Fixed or Growth? Which one are you?
When I was 13, I wanted to be a rock star, so I saved up and bought a guitar. I was convinced I’d be the next Jimi Hendrix. I had a couple of lessons to set me off on the right track, and I knew that if I had musical blood (and I was convinced I had) I’d become a guitar hero by osmosis. I wouldn’t need to practice much – in fact, if I had to work at it, that would surely mean that I wasn’t a “natural”.
You can guess the rest; I never became a rock legend, I gave up the guitar three years later, disgusted at my lack of progress. It seemed that my rock and roll dreams were consigned to the dustbin.
So what has this story got to do with a fixed or growth mindset?
Professor Carol Dweck of Stanford University devised a series of true or false questions (modified slightly) below:
- Your intelligence is something very basic about you that you can’t change very much
- You can learn new things but you can’t really change how intelligent or talented you are
- Some people are natural leaders, others just don’t have the right personality
- No matter what kind of person you are you can always change substantially
Most of us have been brought up to believe that talent is innate, for example Mozart was born musical, Tiger Woods was born a golfer, Einstein a physicist, etc. In short, many of us believe that our DNA is our destiny.
Dweck’s questions are designed to identify our beliefs. If you answer true to the first three questions, and false to the last one, that is an indication of a fixed mindset, the kind of mindset that caused me to give up the guitar – either you’ve got talent or you haven’t.
If on the other hand, you answer false to the first three questions and true to the last, that is an indication of a growth mindset, ie talent and ability grow with practise, and innate ability is grossly overrated. A growth mindset correlates with high performers and happier, healthier individuals.
Neuroscience breakthroughs reveal the truth
Dweck’s research is backed up by neuroscience findings that show that the brain actually grows and changes structure as we learn new skills. The first time this was discovered was in the brain scans of London taxi drivers where it was found that their hippocampus (the part of the brain used for navigation) was much larger than in ordinary people.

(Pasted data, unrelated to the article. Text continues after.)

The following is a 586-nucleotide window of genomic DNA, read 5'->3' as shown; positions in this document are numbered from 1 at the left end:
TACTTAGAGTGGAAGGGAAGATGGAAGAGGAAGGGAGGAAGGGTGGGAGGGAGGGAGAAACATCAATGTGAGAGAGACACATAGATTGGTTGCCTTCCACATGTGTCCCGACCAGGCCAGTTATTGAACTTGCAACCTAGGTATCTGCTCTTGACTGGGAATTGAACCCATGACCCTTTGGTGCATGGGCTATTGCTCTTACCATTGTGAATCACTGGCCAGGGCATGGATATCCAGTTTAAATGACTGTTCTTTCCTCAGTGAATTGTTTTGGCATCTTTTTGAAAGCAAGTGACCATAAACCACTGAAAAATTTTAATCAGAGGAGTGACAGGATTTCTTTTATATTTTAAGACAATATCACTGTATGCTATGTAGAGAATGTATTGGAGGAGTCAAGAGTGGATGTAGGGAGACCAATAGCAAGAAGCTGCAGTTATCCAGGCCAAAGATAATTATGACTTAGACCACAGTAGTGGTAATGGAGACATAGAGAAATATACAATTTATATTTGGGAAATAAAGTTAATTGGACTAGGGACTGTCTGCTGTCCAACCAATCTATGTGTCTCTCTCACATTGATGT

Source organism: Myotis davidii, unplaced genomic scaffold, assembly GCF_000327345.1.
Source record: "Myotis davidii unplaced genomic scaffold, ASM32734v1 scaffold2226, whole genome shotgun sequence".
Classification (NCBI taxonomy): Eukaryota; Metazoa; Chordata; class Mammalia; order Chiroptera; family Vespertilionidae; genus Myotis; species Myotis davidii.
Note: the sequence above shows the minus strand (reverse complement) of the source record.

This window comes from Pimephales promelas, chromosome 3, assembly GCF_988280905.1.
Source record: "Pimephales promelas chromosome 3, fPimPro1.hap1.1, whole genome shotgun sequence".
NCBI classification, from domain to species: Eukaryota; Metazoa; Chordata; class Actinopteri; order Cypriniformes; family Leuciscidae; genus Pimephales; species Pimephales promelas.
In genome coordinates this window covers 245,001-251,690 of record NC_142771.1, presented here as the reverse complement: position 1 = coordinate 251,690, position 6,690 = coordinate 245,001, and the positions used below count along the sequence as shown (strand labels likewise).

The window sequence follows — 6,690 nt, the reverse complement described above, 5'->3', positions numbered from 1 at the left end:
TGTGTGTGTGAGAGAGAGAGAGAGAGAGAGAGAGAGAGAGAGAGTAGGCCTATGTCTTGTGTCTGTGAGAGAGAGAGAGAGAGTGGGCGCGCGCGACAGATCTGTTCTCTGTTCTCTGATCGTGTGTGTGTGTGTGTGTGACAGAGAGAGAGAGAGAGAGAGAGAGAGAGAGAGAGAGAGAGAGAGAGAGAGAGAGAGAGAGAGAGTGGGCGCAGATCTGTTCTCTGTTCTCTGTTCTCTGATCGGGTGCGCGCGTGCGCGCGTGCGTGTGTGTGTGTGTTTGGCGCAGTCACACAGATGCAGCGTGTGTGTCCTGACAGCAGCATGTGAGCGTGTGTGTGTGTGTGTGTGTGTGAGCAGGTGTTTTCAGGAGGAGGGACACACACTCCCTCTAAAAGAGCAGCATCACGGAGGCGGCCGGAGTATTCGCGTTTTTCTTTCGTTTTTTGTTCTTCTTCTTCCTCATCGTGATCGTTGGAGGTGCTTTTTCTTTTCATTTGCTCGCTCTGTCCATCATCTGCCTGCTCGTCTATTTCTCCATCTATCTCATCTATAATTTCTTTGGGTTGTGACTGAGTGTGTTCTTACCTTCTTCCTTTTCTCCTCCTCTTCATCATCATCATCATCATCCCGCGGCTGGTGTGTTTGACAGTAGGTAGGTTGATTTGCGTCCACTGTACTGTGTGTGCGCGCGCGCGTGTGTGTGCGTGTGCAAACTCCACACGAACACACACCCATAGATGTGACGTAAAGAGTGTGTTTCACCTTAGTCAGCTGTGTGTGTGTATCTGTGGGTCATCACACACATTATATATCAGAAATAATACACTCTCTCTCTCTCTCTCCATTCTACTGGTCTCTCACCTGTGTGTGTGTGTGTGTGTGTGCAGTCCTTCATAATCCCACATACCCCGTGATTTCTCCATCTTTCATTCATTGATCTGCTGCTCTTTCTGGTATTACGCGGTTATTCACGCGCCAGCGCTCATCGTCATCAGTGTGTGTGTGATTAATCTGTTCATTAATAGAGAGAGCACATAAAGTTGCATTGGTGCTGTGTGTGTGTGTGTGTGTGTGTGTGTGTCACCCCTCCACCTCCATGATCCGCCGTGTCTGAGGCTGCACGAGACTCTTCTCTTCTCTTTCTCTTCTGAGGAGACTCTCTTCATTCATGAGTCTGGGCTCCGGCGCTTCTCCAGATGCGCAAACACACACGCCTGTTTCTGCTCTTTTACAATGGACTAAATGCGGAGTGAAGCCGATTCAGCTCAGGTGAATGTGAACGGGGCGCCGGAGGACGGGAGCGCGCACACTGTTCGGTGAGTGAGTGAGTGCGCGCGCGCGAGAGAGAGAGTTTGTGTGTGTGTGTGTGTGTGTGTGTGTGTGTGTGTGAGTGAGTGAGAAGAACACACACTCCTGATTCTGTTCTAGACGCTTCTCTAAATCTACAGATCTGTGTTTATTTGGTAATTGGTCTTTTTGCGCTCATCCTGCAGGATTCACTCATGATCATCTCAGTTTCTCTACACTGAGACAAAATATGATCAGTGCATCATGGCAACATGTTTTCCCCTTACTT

There are also many cases of stroke victims who have made almost complete recoveries because the brain rewires itself to take over the processing of the ‘dead’ part of the brain.
In the workplace, its been estimated that managers with a growth mindset get double the productivity from their staff compared with fixed mindset managers. To find out why this is the case read our post Leadership Mindset – Are you a multiplier or a diminisher?
Luckily for me, I decided to give the guitar a second chance at the age of 40, this time my mindset was definitely growth, and I am now achieving my musical ambitions!
Before you go – learn how to detect and resolve emotionally-driven barriers to change – start achieving the ‘unachievable’
Compelling scientific evidence explains why leaders and followers behave the way they do, in response to our emotions and thoughts. By growing our own self awareness of how our feelings and thoughts interact, we can become more resilient and effective leaders.
Check our events calendar to find a seminar near you or click here to find out more about leadership mindset.
- Are we happier at home or at work? The answer might surprise you!
- A new day a new you? Don’t be a slave to habit
- The neuroscience of coaching
- Foster change with the perfect performance review